Unless you have been living under a rock for the past decade or so, it is quite evident that visual art is the future and as a matter of fact, the future is here. With the attention span of the average human being having reduced significantly over the past few years, visual representation of information through media such as film is at its most beneficial point. With the world taking on film as one of the biggest and most effective way of passing a message across or even spearheading change in society, Africa has not been left behind. In fact, Africa’s film industry is growing sporadically and if we maintain the status quo, we will quickly and most definitely conquer the said industry.
In Africa, Kenya is at the forefront of the film-making culture having recently been nominated for an Academy Award for Best Live Action Short Film at the 90th Oscar Awards early 2018, for the short film Watu Wote. The 2017 film, directed by Kenyan-German Katja Benrath is based on a true story that depicts the Al- Shabaab militia bus attack on Muslim and Christian passengers in Mandera in December 2015. The film goes a long way in addressing the consequential unrest that arises in Kenya from the militia group attacks in the country.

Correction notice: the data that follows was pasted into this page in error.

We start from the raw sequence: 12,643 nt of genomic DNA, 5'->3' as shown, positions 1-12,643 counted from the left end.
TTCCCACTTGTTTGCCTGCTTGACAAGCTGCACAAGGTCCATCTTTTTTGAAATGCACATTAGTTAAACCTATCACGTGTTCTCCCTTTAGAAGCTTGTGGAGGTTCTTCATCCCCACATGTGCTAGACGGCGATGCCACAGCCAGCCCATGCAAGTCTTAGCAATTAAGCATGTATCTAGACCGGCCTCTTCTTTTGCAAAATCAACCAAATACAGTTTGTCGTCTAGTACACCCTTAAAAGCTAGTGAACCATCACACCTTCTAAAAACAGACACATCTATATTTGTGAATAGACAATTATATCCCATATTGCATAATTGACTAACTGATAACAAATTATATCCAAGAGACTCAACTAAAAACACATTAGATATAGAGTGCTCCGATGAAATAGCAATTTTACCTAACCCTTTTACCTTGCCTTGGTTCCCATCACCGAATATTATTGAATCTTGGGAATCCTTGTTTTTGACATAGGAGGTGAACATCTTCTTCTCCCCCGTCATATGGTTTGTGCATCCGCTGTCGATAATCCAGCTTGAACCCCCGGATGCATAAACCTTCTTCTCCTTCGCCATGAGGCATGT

This, however, was not Kenya’s first award-winning production to be released on an international platform. In 2016, Kenyan director Mbithi Masya released a drama film, KatiKati, that gained significant acclaim having won the Prize of the International Federation of Film Critics at the 2016 Toronto International Film Festival. KatiKati follows the life, or in this case the after-life of Kaleche, a lady who finds herself in purgatory assimilated to her by a ghost. Definitely a must-watch!
A little while ago, Nairobi Half-life, one of Kenya’s most recognized films was released and it quickly set the country’s film industry on an international level. The film showcases the life of a young, aspiring actor from an upcountry region with big dreams in his pursuit of success in the big city, Nairobi. Directed by David ‘Tosh’ Gitonga, the film spearheaded the film culture of the country by being one of the most relatable productions to date.
Most recently, the talk of the town has been the film Supa Modo which is a story about a terminally ill girl whose desire to become a superhero amidst her condition inspires the society around her to rally together and make her dreams come true. The film was directed by Likarion Wainaina who has previously produced the popular show Auntie Boss, award-winning Bait and Kidnapped. The film was recently recognized at the Berlin International Film Festival held in February, 2018.
It is clear that we are making great strides in the film-making industry. However, it has not been an easy road. Facing stereotypes such as films requiring a colonial point of view in order to be considered award-worthy has been a challenge especially in the west. Moreover, African films are only considered as crafts and only ever make it to a small-scale level in comparison to productions from Hollywood for example.
Despite all this, the future is bright and with a little more effort and support from the film lovers and audiences, no one can say how much success we gain as Africa.